Elizabeth Strout – Lucy by the Sea

Elizabeth Strout – Lucy by the Sea

When the pandemic hits New York, her ex-husband William convinces Lucy Barton to leave the city and to come to live with him in a house in a small town in Maine, by the sea. Lucy trusts Williams, in these fields he knows much better what to do and thus, she leaves her apartment behind, while their two daughters also flee the metropolis. Lucy experiences the first weeks and months like many of us did: life has come to a standstill, everybody is afraid of the fatal virus and interaction with human beings is reduced to the absolute minimum. However, this new situation also offers room for reflection and questioning decisions made, things said and done and all that ultimately matters in life.

I was not really sure if I was already willing to read a novel in which the pandemic was a central aspect while the virus is still raging. However, I totally adore Elizabeth Strout’s novels and since I have met Lucy Barton before, I was looking forwards to “Lucy by the Sea”. As anticipated, I found the novel a wonderful read, slow in pace, which was simply perfect for the time portrayed and the topic, and deeply reflective which I personally perceived just like an invitation for myself, to take some time and seize the chance of the standstill to look back and ponder on where I have come from and where I want to go to.

Apart from the new rules in life – keeping a distance, wearing a mask, obeying lockdown – Elizabeth Strout again focuses on the fragile and complex family bonds that her characters are born in and cannot escape. William finds a part of his family and gets closer when everybody is getting more distant; their daughters Chrissy and Becka have grown up and find a renewed sisterly bond. Lucy has to accept that the girls have become independent and do not need their mother that much anymore. But also the couples’ relationships are put to a test. William and Lucy have been friendly for some time after their divorce, but can living under the same roof work? Lucy comes to understand that love can take different forms and is expressed in diverse ways and loving also means that losing is hard.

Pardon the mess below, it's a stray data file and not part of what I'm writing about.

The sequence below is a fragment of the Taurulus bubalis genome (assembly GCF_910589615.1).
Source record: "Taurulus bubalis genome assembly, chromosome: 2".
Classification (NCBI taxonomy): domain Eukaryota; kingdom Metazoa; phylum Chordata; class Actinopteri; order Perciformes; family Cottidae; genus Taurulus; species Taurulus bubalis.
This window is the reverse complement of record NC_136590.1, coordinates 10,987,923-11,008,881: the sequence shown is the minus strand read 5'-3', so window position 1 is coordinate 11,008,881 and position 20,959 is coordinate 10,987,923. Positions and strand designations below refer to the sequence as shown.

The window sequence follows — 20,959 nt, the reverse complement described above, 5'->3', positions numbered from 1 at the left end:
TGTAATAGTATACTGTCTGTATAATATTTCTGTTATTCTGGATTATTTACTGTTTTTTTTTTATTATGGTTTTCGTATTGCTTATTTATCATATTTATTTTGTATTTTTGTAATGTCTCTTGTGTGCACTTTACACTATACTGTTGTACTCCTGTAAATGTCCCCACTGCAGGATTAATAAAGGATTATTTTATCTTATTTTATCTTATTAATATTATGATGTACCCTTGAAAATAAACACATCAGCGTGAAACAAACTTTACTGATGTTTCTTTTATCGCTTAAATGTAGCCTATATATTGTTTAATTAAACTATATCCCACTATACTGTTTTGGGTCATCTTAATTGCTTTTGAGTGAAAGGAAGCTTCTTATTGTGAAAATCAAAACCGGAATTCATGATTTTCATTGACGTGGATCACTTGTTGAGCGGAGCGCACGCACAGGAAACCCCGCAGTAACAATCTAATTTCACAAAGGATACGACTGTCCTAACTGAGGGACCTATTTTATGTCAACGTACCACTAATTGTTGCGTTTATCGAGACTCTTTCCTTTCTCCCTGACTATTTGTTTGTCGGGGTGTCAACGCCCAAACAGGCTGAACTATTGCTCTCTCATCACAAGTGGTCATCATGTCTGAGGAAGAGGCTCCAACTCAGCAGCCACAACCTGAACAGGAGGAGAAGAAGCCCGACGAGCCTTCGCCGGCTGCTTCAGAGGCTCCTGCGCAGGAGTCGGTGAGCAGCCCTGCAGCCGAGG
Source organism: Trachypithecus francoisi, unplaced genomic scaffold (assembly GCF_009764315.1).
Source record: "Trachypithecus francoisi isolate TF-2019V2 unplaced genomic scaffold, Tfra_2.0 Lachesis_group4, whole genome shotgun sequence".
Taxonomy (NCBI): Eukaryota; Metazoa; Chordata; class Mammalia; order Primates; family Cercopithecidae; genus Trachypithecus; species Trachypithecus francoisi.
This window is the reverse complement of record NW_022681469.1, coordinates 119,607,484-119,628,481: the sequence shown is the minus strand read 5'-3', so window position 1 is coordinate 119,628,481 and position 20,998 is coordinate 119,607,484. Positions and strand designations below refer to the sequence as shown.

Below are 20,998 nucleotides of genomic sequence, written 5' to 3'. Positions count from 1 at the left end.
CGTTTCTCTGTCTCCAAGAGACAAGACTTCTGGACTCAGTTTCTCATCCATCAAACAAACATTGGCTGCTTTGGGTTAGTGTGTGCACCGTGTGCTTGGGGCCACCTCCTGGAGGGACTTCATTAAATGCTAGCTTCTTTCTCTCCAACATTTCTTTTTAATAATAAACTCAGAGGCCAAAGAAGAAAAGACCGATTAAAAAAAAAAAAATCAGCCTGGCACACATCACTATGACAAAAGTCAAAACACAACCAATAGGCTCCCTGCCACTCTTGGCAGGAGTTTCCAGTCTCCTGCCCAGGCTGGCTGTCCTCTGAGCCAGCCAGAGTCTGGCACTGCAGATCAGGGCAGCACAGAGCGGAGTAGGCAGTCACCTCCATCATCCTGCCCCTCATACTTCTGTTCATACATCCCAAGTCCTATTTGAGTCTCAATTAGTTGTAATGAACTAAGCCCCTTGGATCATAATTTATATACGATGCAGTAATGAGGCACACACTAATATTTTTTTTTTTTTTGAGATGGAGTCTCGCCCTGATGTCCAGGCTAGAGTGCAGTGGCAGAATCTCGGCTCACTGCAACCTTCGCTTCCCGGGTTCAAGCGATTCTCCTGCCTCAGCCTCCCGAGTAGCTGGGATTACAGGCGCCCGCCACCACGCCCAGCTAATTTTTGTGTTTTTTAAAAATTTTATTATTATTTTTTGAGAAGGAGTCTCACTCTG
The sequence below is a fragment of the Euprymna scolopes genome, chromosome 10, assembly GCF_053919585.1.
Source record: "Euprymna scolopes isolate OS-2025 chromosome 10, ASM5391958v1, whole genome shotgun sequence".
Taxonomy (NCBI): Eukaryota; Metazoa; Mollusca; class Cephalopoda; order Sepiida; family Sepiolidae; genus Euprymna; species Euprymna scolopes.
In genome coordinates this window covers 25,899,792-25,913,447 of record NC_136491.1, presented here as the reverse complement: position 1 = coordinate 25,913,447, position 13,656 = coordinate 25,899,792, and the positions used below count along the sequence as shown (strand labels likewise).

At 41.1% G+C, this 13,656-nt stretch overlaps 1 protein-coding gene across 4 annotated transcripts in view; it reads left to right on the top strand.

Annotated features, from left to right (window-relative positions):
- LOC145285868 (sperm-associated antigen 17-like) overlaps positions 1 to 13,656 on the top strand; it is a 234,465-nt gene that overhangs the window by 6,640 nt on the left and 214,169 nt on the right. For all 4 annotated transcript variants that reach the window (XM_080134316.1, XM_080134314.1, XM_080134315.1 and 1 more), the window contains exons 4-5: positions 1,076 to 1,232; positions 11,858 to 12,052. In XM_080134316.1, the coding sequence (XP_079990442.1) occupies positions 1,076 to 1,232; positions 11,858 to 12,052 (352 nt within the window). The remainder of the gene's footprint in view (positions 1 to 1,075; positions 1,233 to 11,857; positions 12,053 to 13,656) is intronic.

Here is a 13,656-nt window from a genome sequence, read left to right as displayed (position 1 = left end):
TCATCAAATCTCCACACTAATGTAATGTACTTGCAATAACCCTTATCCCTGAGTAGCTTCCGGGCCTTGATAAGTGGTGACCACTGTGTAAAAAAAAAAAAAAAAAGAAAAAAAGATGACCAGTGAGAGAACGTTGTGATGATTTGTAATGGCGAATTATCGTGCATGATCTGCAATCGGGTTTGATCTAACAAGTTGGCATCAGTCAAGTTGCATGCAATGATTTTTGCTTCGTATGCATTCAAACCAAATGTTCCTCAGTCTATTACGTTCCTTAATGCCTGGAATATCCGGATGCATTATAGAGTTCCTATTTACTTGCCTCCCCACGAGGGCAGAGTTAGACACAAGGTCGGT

Without a doubt one of this year’s absolute highlights. The protagonist feels like a dear and close friend and towards the end, I did not want the novel to stop, but just to go on forever. Elizabeth Strout, again, has not only captured the mood of the pandemic and chronicled our lives but also demonstrates her deep insight in our human condition and what makes us real humans.

Thanks for the free book PRH International.

Donna Leon – Give unto Others

Donna Leon – Give unto Others

When Commissario Guido Brunetti is contacted by his childhood neighbour, he is a bit perplexed and does not know what to do. Elisabetta Foscarini is worried about her daughter Flora. She does not provide any real details but Flora’s husband Enrico Fenzo makes her feel uncomfortable. The accountant has helped her husband Bruno to set up a charity but then suddenly left the project to take care of other clients. Her feeling might stem from Fenzo’s business contacts but she cannot really nail it down. Brunetti promises to look into the matter even though he is not convinced of any threat. Since life has become slow in Venice due to the pandemic, he and his team have got the time to investigate the matter. Just when the start digging, Flora’s veterinary clinic is vandalised and some animals are seriously harmed. Soon after, clever Signorina Elettra finds some remarkable facts about „Belize nel Cuore“, Bruno del Balzo’s charity.

Not a classic murder investigation for the Venetian Commissario. However, Donna Leon cleverly integrated the pandemic into the plot which slowed down life in the Italian city due to the lack of tourists. Thus „Give Unto Others“ differs quite from the other crime mysteries in the series but in my opinion, it is a lot more complex and interesting since it is not that obvious where the investigation will lead to and the characters, too, have a lot more depth.